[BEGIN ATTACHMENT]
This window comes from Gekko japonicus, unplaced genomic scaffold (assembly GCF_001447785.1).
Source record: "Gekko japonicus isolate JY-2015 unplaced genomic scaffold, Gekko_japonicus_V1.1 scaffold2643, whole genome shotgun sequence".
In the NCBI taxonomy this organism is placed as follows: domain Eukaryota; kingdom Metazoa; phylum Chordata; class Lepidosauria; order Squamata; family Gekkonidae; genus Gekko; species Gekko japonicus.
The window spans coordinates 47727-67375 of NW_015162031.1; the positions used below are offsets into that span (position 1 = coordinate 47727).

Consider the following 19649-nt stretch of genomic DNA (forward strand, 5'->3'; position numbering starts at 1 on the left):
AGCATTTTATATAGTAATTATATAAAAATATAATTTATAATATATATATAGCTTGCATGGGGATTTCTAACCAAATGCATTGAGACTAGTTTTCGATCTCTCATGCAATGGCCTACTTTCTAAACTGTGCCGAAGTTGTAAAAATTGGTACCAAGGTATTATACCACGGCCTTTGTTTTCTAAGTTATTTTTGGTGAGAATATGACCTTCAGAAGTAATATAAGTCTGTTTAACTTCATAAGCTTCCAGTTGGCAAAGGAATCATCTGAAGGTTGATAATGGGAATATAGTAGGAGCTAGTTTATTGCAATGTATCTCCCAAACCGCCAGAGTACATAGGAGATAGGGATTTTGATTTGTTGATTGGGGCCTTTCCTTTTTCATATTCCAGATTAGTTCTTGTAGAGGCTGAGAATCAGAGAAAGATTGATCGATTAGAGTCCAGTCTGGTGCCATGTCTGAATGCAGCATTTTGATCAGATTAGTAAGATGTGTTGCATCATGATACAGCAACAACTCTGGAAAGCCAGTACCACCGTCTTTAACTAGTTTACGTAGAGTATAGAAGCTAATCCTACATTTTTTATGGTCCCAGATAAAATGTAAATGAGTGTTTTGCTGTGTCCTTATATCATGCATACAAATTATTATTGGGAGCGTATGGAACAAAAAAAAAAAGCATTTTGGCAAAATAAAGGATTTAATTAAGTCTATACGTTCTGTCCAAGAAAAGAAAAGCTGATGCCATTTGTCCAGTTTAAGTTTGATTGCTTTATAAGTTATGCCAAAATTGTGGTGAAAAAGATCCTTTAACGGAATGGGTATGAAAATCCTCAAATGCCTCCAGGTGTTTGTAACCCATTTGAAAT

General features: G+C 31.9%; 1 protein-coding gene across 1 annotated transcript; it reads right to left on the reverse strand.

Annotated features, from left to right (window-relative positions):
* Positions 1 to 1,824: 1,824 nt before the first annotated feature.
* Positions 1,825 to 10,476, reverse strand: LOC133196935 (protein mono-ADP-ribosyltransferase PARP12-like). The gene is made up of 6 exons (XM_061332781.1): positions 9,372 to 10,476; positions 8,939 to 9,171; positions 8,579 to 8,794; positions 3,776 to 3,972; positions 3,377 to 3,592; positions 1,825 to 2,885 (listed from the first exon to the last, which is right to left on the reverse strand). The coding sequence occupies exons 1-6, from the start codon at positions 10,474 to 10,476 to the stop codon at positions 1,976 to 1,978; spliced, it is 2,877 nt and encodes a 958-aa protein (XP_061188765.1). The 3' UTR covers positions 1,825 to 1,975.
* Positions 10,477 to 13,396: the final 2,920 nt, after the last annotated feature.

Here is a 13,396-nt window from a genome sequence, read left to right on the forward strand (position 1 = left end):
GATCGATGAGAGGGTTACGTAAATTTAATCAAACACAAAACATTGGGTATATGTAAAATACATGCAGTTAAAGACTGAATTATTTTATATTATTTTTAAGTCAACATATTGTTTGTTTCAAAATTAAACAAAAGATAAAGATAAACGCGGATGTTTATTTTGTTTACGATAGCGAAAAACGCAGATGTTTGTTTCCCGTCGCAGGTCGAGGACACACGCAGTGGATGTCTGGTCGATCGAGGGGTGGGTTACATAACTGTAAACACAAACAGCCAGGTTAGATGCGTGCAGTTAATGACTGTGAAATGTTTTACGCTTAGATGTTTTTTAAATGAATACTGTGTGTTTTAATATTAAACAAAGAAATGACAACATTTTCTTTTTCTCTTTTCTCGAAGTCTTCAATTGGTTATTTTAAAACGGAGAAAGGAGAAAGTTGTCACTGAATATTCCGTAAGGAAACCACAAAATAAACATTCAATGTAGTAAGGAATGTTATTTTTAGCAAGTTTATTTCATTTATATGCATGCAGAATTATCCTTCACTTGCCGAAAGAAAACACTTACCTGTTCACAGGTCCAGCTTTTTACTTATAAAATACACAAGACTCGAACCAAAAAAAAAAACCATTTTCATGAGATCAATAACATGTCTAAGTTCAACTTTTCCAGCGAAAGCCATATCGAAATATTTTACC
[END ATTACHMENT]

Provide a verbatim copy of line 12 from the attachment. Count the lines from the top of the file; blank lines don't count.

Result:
Here is a 13,396-nt window from a genome sequence, read left to right on the forward strand (position 1 = left end):